The more I think about the more I’ve come to realize that watching boxing on TV with my father must have served as my introduction to the world of noir.  Television being a poor substitute, as A.J. Liebling would write in his classic book The Sweet Science, for sitting at ringside, a vantage point from which one can more ably instruct the fighters, from a simple “kill ‘em” to the more esoteric “hit him in la panza!”, but one I, nevertheless, still cherish. Friday nights- at least in the days before I was occasionally made to go to shul- we’d watch from the comfort of our  Pasadena living-room, the Gillette Fight of the Week. As well as local broadcasts on Wednesday from L.A.’s Olympic Auditorium and on Saturdays from the Hollywood Legion Stadium. All this went on from the early-1950s to the early 1960s, from the last days of Joe Louis and Sugar Ray Robinson to the first sightings of a young Cassius Clay. Settling down in front of our Zenith 24” with one of those new-fangled pinging remote controls, we would watch regardless of name or rank of the fighters. As we did so my dad regaled me with stories about the boxing matches and fighters he’d covered as a news photographer in Chicago and Detroit from the late 1920s to the mid 1940s. Stories about Jack Johnson, Joe Louis, Dempsey, Barney Ross, Benny Leonard, Henry Armstrong, etc. both in and out of the ring. 

Over the years, I grew particularly fond of local L.A. fighters, most of whom never quite made it on the national stage, like Lauro Salas, Manuel Ortiz and Art Aragon. Likewise, the local broadcasts. I remember Hank Weaver, the ringside TV announcer at the Hollywood Legion Stadium, would sometimes have the young comedian Lenny Bruce as his guest. Of course, I also enjoyed watching more well-known boxers like Carmen Basilio, Kid Gavilan, Willie Pep, Rocky Marciano and Archie Moore. There was something about that sleazy boxing world populated by cigar smoke, men with Benzedrine smiles wearing sharp suits and snappy hats, that seemed both glamorous and interesting. With the exception of Aileen Eaton who promoted fights at the Olympic Auditorium, it was pretty much a male-dominated world with women pushed to the background, appendages to snappily dressed gangsters, Hollywood types, and business sharks. Or, scantily dressed, employed between rounds to parade around the ring holding the number of the upcoming round high in the air.  But at that age I was more interested not only in the fighters, but the  photographers, their Graflexes propped on the canvas’s edge, just as my father was once paid to do, not to mention the sportswriters surrounding the ring pounding out copy in situ for the morning editions, a job I would have gladly killed for.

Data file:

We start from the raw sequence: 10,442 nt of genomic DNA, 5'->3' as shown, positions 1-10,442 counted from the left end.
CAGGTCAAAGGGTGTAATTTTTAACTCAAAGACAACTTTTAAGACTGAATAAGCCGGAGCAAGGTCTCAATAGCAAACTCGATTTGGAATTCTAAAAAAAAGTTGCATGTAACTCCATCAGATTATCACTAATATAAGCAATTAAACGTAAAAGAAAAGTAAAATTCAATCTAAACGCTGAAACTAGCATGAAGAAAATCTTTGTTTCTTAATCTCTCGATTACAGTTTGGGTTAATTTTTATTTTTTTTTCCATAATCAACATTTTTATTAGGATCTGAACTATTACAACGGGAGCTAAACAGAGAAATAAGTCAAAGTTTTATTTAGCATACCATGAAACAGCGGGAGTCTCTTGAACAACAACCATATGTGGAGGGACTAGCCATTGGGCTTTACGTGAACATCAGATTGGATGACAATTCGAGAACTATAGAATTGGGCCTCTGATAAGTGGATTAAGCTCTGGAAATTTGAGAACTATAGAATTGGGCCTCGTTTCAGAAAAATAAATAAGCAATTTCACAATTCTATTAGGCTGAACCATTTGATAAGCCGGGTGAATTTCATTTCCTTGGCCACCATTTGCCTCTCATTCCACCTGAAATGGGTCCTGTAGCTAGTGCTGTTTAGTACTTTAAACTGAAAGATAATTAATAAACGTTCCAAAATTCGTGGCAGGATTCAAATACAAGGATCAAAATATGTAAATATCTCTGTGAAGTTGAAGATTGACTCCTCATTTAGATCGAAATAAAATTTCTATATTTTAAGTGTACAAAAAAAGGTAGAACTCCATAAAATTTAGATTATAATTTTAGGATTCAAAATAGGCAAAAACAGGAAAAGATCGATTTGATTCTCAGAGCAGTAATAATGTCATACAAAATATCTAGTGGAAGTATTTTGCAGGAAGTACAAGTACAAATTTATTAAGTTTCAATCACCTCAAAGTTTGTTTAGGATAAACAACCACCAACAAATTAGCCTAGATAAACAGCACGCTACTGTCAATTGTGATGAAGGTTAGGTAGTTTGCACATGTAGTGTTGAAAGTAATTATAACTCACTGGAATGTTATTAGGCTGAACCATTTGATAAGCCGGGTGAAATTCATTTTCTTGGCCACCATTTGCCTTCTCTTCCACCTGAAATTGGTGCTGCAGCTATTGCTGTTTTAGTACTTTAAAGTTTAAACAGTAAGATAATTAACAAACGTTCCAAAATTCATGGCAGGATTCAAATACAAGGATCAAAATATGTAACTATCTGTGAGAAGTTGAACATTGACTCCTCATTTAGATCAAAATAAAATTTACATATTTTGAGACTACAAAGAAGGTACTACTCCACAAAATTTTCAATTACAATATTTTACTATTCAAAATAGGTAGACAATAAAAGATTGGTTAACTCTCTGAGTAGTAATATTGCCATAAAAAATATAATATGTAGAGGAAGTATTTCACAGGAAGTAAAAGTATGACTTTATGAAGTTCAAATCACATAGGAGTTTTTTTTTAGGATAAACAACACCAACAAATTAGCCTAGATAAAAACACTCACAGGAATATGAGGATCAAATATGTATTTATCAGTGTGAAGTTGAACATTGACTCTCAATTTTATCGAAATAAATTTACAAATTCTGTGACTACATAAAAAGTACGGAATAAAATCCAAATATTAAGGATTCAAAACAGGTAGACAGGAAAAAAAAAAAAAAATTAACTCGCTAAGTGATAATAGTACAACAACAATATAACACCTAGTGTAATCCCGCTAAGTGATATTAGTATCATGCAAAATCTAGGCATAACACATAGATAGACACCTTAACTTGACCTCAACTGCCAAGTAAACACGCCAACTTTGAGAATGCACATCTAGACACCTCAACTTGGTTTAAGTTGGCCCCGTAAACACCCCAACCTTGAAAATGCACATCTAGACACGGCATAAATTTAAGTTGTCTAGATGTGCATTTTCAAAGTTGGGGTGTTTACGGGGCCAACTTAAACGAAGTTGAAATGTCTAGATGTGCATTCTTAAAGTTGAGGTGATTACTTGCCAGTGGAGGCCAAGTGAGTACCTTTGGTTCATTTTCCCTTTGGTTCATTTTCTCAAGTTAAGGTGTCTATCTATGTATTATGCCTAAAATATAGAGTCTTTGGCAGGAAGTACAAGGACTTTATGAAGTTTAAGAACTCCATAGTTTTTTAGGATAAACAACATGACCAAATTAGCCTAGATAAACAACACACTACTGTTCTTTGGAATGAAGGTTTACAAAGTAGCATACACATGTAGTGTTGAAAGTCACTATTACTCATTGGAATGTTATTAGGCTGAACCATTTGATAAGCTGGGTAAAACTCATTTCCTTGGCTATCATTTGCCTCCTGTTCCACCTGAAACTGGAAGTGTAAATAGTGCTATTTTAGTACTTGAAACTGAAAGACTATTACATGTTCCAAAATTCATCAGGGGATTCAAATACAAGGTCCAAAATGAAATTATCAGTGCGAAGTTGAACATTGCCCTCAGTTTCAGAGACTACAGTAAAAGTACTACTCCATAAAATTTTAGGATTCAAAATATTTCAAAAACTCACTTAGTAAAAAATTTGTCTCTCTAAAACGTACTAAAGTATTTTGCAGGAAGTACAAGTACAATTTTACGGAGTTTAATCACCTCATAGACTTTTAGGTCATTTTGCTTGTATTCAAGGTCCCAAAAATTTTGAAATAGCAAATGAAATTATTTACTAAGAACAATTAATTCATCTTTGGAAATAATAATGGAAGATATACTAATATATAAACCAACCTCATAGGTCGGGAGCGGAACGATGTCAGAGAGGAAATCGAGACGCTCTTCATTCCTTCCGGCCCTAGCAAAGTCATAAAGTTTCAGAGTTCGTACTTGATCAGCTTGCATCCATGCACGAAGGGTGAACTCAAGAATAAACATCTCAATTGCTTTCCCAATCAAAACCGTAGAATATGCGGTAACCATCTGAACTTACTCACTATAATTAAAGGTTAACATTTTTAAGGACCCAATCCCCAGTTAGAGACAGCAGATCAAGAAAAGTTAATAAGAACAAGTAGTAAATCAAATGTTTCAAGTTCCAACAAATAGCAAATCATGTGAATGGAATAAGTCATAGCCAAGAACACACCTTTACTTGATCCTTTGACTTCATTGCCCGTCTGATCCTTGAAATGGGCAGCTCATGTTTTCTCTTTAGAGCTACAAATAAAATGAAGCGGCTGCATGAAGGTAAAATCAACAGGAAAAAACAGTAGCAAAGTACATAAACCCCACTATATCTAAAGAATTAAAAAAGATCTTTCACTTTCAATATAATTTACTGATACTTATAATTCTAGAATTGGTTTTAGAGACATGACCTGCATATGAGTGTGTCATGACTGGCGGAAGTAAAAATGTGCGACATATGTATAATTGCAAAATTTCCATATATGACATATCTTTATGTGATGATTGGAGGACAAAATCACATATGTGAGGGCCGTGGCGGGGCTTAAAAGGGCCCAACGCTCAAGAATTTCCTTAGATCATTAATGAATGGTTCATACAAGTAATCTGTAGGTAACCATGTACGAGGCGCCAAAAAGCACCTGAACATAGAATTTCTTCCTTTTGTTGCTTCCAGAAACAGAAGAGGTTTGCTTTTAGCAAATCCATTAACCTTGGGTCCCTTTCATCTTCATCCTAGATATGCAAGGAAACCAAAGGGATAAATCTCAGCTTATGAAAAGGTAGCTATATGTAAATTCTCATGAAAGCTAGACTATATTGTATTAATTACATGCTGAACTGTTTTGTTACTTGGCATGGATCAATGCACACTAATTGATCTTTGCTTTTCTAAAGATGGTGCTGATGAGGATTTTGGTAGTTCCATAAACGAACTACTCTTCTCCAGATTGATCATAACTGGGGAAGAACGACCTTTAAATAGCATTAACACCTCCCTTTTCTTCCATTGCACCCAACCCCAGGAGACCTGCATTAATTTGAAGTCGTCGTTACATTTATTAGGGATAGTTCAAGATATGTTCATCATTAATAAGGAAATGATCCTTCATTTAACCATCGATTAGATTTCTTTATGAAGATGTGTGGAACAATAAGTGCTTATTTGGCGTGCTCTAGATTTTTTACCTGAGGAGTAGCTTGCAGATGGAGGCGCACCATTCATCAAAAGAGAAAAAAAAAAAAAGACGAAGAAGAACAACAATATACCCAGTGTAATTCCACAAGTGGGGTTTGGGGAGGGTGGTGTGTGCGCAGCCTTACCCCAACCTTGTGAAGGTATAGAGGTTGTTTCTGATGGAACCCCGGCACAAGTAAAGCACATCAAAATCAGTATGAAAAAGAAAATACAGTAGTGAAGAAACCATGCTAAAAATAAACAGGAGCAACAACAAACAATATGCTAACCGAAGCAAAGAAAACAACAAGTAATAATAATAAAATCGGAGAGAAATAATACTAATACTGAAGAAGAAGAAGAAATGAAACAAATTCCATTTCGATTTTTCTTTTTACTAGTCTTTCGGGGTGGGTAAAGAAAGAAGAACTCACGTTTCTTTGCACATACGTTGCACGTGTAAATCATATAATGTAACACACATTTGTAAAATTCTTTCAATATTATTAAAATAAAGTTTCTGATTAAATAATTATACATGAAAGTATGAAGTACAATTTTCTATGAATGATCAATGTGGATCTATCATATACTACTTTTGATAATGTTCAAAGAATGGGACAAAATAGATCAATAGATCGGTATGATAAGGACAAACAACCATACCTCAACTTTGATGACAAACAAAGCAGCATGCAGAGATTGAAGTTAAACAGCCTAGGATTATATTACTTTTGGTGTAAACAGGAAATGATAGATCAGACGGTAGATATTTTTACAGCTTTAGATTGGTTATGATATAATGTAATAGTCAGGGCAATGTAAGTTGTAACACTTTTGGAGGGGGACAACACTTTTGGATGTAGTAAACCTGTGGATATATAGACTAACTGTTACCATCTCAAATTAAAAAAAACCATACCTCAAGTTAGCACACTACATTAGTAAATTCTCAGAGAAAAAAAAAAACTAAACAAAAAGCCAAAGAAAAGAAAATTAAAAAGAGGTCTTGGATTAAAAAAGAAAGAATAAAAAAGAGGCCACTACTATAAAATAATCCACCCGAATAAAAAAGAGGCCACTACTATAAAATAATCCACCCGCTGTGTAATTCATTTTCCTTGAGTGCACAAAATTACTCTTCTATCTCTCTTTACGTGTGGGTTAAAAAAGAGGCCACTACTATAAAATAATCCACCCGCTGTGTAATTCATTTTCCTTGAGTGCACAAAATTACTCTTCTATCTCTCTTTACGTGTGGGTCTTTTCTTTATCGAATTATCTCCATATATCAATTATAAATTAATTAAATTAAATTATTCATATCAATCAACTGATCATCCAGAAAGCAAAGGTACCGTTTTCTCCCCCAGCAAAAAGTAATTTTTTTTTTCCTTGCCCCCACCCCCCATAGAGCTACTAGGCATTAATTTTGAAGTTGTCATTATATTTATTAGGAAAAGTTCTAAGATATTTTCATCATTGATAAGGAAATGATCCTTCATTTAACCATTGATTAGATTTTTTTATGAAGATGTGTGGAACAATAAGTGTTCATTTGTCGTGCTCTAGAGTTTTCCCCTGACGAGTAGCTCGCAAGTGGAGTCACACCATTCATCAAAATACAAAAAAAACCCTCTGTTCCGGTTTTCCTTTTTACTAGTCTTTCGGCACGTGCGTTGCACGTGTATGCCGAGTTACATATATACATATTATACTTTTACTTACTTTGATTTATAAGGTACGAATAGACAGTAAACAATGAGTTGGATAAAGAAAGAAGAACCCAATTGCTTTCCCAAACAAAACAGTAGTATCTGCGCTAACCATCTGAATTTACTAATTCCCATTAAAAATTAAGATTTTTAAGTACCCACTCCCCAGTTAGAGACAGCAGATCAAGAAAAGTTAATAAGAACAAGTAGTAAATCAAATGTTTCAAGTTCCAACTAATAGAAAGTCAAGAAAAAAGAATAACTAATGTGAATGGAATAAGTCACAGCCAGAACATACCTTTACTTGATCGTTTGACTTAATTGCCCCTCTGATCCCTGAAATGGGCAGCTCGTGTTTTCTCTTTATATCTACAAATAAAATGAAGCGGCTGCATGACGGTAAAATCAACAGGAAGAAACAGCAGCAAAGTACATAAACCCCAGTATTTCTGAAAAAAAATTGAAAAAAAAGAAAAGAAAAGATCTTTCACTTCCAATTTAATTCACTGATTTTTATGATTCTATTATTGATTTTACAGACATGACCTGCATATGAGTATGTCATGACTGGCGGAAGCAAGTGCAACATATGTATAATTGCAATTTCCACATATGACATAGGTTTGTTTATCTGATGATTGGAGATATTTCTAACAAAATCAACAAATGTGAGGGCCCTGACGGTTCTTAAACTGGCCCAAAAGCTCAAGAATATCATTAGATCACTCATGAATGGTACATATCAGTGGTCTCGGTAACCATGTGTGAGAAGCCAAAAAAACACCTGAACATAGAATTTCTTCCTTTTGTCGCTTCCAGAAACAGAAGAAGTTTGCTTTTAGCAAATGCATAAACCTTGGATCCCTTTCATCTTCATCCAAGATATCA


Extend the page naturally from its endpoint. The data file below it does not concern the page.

No wonder I was so fascinated by all those boxing movies I would see at local movie houses, or on TV. Films like Champion with Kirk Douglas, Somebody Up There Likes Me with a young Paul Newman. Then, later, The Harder They Come with Bogart, Body and Soul with John Garfield and The Set Up with Robert Ryan. All dark stories- noir before I knew anything about noir- though, for the most part, always allowing a small bit of light to creep into their shadowy finales. I quickly realized that many of the films, at least the not-so-noir ones, seemed to have a similar narrative: immigrant kid from a tough neighborhood climbs to the top despite set-backs, to finally, with the help of a cute understanding young woman, defeat their demons and rise to the top. In other words, classic, if cliched, story lines however dark their undercurrent. But, for me, the stories interested less than the ringside and dressing atmosphere the films were able to convey.